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Sunday, January 8, 2012

Challenging My Depression (4)

I will be coming back to some of the issues I have already raised; to look at them in more depth. But at this point I want to talk about music. I have to admit I am not a musician. I was a choirboy for 12 years, and used to be able to sing well, even when my voice changed to tenor, and later on to baritone. More recently, however, the medications I take for prevention of asthma have had an impact on my vocal cords, so if I sing, I embarrass myself, or I end up coughing and gasping for breath. I do keep trying, but mostly when I am on my own. I did try to learn the cello for a couple of years, but got RSI in my left wrist - so that was pretty much the end of that.
I do have a residual keen ear for music. And music has played an important part in my challenging of my depression. The main opportunity is when I am on my exercise bike, which I do two or three times a week. I set up the iPod with noise reducing earplugs, find something that interests at that moment, and away I go. I have listened to Rolling Stones, Foo Fighters, Nirvana, Queen, Clannad, The Cranberries, Bond, Jacques Loussier, Gerry Mulligan, Bill Frisell, EST, Bach Cello Sonatas, Mozart's Horn Concerto, Philip Glass, Nico Muhly, Ravi Shankar, Alistair Fraser and Emma Haas, and lots of Crowded House. There is some influence from the style as to how quickly I peddle, but so what? At the end of 40 minutes I always need a recovery rest for 20 minutes, so I lie down and go on listening - and often fall asleep with the music still playing.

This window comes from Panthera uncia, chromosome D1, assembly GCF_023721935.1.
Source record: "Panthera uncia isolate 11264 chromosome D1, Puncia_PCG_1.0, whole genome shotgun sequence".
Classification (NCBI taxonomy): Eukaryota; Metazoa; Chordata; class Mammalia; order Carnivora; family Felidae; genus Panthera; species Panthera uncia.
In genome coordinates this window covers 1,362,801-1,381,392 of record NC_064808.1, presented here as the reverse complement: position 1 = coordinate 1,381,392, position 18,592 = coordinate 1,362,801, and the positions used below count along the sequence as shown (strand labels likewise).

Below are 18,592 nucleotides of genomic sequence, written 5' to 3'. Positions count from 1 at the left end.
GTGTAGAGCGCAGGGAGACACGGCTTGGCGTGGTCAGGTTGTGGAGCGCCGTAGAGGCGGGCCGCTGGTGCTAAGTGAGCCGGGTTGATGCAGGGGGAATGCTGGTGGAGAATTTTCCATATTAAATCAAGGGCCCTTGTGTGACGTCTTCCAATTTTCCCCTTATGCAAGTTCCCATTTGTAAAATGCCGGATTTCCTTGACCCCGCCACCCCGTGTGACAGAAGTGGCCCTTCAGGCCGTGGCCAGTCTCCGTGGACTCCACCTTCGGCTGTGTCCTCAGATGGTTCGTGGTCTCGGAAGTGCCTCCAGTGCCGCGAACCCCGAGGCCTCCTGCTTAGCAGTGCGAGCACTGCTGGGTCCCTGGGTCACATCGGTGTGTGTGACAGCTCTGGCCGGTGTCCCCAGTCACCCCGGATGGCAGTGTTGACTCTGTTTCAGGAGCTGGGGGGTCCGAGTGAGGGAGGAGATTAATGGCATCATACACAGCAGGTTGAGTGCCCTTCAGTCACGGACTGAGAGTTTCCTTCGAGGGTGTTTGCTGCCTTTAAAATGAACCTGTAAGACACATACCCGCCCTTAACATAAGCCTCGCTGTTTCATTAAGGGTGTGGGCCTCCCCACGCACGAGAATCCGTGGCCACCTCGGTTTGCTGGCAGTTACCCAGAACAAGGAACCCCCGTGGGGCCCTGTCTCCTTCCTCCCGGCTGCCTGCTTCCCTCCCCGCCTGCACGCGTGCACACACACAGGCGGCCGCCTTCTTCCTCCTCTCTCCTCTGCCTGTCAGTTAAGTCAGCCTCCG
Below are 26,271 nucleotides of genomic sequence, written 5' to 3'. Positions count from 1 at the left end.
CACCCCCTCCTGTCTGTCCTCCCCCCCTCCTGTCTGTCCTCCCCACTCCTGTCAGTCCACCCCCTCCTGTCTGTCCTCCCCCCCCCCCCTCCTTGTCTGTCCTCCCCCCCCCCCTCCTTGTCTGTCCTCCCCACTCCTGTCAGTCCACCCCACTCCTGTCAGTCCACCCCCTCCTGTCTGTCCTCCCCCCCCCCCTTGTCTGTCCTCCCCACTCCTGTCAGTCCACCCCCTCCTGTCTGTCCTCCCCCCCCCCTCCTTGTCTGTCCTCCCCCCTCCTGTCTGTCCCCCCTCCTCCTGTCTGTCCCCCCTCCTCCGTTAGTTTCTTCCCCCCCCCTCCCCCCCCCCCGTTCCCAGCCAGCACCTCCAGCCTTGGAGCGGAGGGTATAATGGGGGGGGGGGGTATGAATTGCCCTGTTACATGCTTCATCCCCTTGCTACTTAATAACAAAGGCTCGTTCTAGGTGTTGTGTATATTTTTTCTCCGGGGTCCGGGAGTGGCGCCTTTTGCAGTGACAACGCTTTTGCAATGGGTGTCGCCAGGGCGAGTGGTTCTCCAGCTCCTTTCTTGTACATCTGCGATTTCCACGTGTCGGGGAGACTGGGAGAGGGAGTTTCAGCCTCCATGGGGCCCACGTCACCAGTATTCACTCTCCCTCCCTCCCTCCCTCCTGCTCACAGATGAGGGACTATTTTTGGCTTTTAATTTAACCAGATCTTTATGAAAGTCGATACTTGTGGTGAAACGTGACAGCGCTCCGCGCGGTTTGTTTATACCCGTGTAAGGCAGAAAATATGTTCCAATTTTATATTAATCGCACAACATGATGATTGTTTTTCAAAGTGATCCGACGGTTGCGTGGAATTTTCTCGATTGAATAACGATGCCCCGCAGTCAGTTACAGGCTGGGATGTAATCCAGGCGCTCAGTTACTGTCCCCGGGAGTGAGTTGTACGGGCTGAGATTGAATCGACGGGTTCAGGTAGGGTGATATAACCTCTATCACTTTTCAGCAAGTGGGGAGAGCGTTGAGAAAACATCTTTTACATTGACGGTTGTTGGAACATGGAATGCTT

Whatever the music, my mind ends up feeling at peace. Any problems with muscles, pain, tiredness seem to float away. My legs may be temporarily less under control from the sustained effort of peddling, but I feel good in myself. The background I suppose is that the exercise is not just rebuilding muscles and fixing up my body image, but it also floods my brain with those chemicals we all crave - endorphins. The music seems to help me do the exercises I have to do, but also seems to have a very similar effect to that produced by the exercise - stress, frustration, tiredness, sadness, worries about work projects all seem to be more settled. Problems seem less worrisome, and solutions to every day things come to me much more easily. I guess being more settled like this is something to do with mindfulness, a sort of meditativeness induced by the music.
Look (or perhaps listen), I am not saying that you can treat depression with music alone. But it is a crucial part of recovery. Listen to lots of music - vary the styles to reach different parts of the brain and access a wider range of memory. Use your earphones so you don't drive others mad.
You still have to seek help, and make sure you are getting the best professional care you can get.
Add it to the list of things you can do for you. Don't try to be too choosy - "I just can't decide what to listen to" "Its too many things to think about" "I can't make lots of decisions when I feel like this" "I don't need the hassle". Just reach for the first CD and put it on. Spin the dial of your iPod and see what comes out. You can always switch to something else.

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